NEWTON, Massachusetts (Reuters) - CSX Corp CSX.N said on Thursday its crude-by-rail business has the capacity to growth seven-fold over the next couple of years, as U.S. Northeast refiners take up growing supply from North Dakota’s Bakken oil reservoir.
The East Coast-focused rail company, hard hit by a sharp decline in coal transport, said it currently moves about 70,000 barrels of crude oil per day, mostly between the Bakken region and terminals in New York and Pennsylvania.
“It makes up a small part of our business, about 1 percent, but we do think there’s an opportunity to grow it quite significantly over the next couple years,” Fredrik Eliasson, chief financial officer of the Jacksonville, Florida-based company, told Reuters on the sidelines of a conference outside of Boston.
“We probably have room to take up to six or seven trains a day - right now it is about one train a day that we’re moving,” he said, adding each train typically carries about 70,000 barrels in 100 tankers.
Shipments of crude on railways have surged over the past two years, as production of light sweet oil from the Bakken surged. With little refining capacity nearby to process the crude and insufficient pipelines to take it to market, oil companies turned to rail to gain quick access to refining hubs on the Gulf Coast as well as the East and West Coasts.
Eliasson said the company saw little competition from new crude oil pipeline projects, which mostly focus on moving oil to refineries in the Gulf Coast, and said a new effort by TransCanada Corp to move Western Canadian crude oil to Canada’s eastern seaboard was also not a threat.
“Most of the Canadian oil is much heavier. With the exception of one or two refineries in the Northeast, they all take light sweet. So we don’t think that will make a big difference for us,” he said.
The American Association of Railroads said more than 861,000 barrels per day - more than a 10th of U.S. output of 7.61 million bpd - moved by rail in the second quarter this year, up 111 percent from the same period in 2012.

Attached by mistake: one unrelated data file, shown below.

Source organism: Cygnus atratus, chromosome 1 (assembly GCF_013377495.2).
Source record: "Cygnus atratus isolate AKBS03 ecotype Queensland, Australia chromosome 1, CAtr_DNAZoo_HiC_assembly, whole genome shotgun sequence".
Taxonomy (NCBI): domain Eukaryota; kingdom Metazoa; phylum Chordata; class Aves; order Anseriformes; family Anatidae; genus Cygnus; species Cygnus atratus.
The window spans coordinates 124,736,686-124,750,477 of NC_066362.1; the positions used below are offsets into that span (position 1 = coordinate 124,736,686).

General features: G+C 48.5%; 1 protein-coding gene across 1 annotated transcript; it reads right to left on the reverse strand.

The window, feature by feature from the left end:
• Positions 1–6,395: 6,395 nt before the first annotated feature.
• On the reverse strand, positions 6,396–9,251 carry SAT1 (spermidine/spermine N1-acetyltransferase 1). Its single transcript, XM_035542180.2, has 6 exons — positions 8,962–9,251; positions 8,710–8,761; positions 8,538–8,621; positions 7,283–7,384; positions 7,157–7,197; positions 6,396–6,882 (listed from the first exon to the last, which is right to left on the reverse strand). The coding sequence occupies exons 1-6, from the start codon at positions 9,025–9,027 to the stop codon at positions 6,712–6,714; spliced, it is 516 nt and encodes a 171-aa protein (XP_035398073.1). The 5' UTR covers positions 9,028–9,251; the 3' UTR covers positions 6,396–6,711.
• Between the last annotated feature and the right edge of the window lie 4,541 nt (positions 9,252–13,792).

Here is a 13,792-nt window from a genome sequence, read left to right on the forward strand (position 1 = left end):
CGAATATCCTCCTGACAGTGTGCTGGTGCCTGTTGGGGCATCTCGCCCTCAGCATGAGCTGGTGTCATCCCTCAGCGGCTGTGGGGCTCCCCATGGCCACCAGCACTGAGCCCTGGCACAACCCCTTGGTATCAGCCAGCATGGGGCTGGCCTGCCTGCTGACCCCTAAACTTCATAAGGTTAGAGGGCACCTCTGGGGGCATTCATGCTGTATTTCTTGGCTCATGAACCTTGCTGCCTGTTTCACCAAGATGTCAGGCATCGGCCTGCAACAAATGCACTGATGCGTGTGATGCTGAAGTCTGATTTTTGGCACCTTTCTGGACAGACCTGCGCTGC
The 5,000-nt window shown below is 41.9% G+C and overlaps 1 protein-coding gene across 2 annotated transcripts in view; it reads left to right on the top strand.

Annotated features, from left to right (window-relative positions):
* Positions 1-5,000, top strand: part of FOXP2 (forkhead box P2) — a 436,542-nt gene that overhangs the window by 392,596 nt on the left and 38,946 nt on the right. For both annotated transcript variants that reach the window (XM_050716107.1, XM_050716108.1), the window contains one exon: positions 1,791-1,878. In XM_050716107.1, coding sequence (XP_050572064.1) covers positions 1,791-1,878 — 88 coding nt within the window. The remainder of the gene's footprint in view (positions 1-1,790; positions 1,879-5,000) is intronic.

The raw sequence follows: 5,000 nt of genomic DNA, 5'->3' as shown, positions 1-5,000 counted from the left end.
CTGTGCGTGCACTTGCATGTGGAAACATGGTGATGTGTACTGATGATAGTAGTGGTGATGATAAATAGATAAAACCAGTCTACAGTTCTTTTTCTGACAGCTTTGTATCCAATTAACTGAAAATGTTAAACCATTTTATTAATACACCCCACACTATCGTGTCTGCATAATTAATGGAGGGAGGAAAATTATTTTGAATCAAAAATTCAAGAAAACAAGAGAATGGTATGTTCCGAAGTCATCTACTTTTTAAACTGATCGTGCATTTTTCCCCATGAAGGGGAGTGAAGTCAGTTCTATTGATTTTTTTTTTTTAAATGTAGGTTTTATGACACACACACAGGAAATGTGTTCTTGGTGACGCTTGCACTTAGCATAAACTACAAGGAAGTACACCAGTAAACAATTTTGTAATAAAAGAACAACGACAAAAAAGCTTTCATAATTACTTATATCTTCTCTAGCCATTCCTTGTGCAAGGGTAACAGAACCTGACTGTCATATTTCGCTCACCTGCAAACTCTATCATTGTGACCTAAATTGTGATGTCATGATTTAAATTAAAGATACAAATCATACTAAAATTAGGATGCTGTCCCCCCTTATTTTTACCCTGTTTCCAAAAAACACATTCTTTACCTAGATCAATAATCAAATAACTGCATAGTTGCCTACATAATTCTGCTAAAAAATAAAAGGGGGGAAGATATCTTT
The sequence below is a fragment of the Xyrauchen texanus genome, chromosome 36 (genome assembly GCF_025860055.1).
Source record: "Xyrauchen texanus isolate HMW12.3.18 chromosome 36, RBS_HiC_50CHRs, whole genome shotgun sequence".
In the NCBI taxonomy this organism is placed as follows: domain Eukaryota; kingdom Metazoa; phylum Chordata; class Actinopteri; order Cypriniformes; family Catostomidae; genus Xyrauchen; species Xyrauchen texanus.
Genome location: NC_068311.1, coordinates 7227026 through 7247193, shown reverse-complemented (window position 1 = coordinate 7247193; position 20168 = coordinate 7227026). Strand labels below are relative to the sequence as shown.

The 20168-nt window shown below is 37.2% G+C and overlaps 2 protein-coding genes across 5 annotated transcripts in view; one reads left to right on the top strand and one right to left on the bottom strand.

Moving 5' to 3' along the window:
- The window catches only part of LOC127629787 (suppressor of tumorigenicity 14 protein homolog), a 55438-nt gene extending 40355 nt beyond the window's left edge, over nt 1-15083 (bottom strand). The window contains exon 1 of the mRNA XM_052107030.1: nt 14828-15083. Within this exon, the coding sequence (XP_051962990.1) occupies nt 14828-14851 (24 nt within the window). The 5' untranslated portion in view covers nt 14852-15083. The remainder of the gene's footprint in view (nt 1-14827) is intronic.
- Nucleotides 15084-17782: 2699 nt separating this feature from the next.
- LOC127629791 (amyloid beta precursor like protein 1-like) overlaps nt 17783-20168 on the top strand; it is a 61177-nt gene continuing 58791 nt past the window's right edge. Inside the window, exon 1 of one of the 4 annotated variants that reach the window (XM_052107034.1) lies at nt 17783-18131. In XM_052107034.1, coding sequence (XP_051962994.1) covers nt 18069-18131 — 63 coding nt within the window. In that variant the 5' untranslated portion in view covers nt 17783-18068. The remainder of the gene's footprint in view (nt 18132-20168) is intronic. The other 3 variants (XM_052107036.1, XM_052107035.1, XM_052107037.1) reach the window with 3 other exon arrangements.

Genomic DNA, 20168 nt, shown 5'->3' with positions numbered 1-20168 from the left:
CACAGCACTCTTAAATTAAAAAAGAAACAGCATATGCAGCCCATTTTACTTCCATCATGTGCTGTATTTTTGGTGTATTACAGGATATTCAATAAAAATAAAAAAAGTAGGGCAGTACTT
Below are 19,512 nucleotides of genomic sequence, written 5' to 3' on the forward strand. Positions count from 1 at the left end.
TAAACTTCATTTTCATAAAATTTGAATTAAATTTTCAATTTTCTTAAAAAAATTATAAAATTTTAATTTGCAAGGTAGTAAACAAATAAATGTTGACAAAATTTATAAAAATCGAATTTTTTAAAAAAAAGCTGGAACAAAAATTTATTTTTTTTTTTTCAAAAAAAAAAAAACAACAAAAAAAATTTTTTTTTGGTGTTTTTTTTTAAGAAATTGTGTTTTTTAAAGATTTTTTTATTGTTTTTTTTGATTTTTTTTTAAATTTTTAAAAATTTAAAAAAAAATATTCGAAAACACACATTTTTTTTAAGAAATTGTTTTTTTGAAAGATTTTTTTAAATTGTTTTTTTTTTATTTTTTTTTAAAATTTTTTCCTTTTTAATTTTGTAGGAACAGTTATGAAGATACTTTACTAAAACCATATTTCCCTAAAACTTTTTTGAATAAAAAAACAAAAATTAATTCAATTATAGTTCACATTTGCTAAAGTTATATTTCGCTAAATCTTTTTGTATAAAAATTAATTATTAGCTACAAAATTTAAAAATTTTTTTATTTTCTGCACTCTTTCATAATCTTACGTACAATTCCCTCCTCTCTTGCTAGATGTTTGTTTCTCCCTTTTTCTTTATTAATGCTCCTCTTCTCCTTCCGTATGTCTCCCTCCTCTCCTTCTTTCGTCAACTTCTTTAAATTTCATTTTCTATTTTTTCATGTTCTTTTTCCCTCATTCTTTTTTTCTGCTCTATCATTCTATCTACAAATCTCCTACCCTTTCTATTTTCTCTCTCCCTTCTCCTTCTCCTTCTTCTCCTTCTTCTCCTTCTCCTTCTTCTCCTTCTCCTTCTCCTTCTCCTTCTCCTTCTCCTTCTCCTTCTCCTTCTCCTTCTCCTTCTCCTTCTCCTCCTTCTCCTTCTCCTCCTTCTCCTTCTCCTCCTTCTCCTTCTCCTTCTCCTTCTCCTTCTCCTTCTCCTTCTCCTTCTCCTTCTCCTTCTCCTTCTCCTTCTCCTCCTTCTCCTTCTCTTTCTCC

Refineries on the East Coast, which had seen margins crushed by the high cost of importing crude, are taking rising volumes of Bakken oil shipped on rails to help improve profitability. Philadelphia Energy Solutions Pennsylvania plant alone takes one-fifth of Bakken output.
Crude-by-rail is one of a handful of industries CSX is relying on for growth after the company saw a dramatic decline in its coal transport volumes since 2010 that slammed revenues and hit its share price.
Coal once formed 20 percent of its business. But coal demand from power plants, the main consumer, was deeply and swiftly undercut by an increase in domestic supplies of cheaper, cleaner-burning natural gas.
“We’re down 15 percent in volume since 2004 predominantly because of this energy transformation that is happening around coal versus natural gas,” Eliasson said.
“But if I look around at the 80 percent of our business that has nothing to do with coal, I see each and every market with a positive outlook at this point,” he said, pointing to crude, along with agriculture, automobiles, chemicals and metals.
CSX last month reported a modest increase in its quarterly earnings to $463 million, from $455 million a year earlier, citing its merchandise and intermodal businesses.
He said CSX was waiting for looming federal regulations on tanker safety in the wake of recent crude-by-rail train derailments, including one in Quebec in July that killed more than 40 people in a series of fiery blasts.
The Association of American Railroads has urged regulators to improve safety standards for tank cars carrying flammable liquids, following a spate of accidents in the booming industry. In early November, a 90-car crude train derailed and exploded in western Alabama, rupturing a number of tank cars and spilling oil into a trackside wetland area.
Eliasson said the costs of any safety upgrades would likely fall upon CSX’s customers, who typically own the rail cars.
“We never like when our customers’ cost structure goes up, and obviously it’s going to go up,” he said.
“But clearly safety is paramount to everything that we do, and if there are ways to improve safety, including our customers’ equipment, that’s something that we always need to look at,” he said.
He said CSX was also continuing to see strong growth in replacing trucking for long haul intermodal transport.
“The trucking industry is under a lot of cost pressures and is looking to partner with us to do the long haul. They focus on pickup and delivery and we do the long haul,” he said.
Reporting by Richard Valdmanis; Editing by Kenneth Barry